August 30, 2019
Celebrations set against sobering backdrop of deepening trade war with the US and political crisis in Hong Kong.
China will put its military might on show in the biggest parade of its weaponry on Oct 1, when the country celebrates the 70th anniversary of the Chinese Communist Party taking power.
The occasion will be an opportunity for President Xi Jinping to flaunt his military modernisation efforts and send a message to the world, particularly the US, that it should not be trifled with.
The celebrations will be held against a sobering backdrop of a deepening trade war with the US which has shaken the Chinese economy, and the worst political crisis in Hong Kong since it was handed back to China in 1997.
At a press conference yesterday, General Cai Zhijun, the deputy head in charge of organising the parade, was quick to point out that the weaponry display “does not target any country or region and does not target any specific situation”.
“The Chinese military has always been a staunch force for safeguarding world peace and regional stability,” he said. “At the same time, we have the determination and ability to resolutely safeguard our national sovereignty, security and development interests.”
Gen Cai would not confirm if next-generation made-in-China military hardware such as the world’s longest-range missile Dongfeng-41 would be showcased, but did say the parade will feature some advanced weapons for the first time.
President Xi is also slated to address the nation in what will be a keenly-watched speech that may provide clues to how he intends to navigate challenges from the trade war and unrest in Hong Kong to reunification with Taiwan.
Since coming to power in 2012, President Xi, who also chairs the Central Military Commission, has prioritised the transformation of the People’s Liberation Army into a world-class fighting force.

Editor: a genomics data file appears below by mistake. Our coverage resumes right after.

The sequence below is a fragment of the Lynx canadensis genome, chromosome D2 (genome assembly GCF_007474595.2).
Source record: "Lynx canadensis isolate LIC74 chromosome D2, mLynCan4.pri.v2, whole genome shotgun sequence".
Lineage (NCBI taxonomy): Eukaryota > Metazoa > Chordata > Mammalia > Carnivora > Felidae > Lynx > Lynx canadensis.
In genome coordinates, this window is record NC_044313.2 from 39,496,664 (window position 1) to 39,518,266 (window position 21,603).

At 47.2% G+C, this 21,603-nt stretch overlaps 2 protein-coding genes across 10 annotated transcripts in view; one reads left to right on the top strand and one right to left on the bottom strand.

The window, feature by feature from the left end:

China is used to marking anniversaries with large military parades, including the biggest in 2015 commemorating the 70th anniversary of the end of World War II.
That show of force featured more than 12,000 troops marching through Beijing’s Tiananmen Square, over 200 aircraft in a flypast and 500 armoured vehicles.
Military expert Collin Koh of the Institute of Defence and Strategic Studies at Nanyang Technological University said the type of weapons systems that China chooses to showcase will point to the signals it wants to send, not only to the US but also closer to home.
“On the one hand, China wants to showcase its military muscle and send a message to its adversaries but, on the other hand, it is trying not to be too showy. There will likely be some balance,” said Dr Koh, adding that Beijing would not want to provide any ammunition to hawks in the Trump administration prone to fanning accusations of an arms race.
While there will be a display of strategic weapons, Dr Koh believes conventional weapons systems will likely be the dominant attraction.
“Taking into account what’s happening in Hong Kong and tensions in the Taiwan Strait, the People’s Liberation Army also needs to be shown to be ready to undertake conventional war-fighting operations,” he said.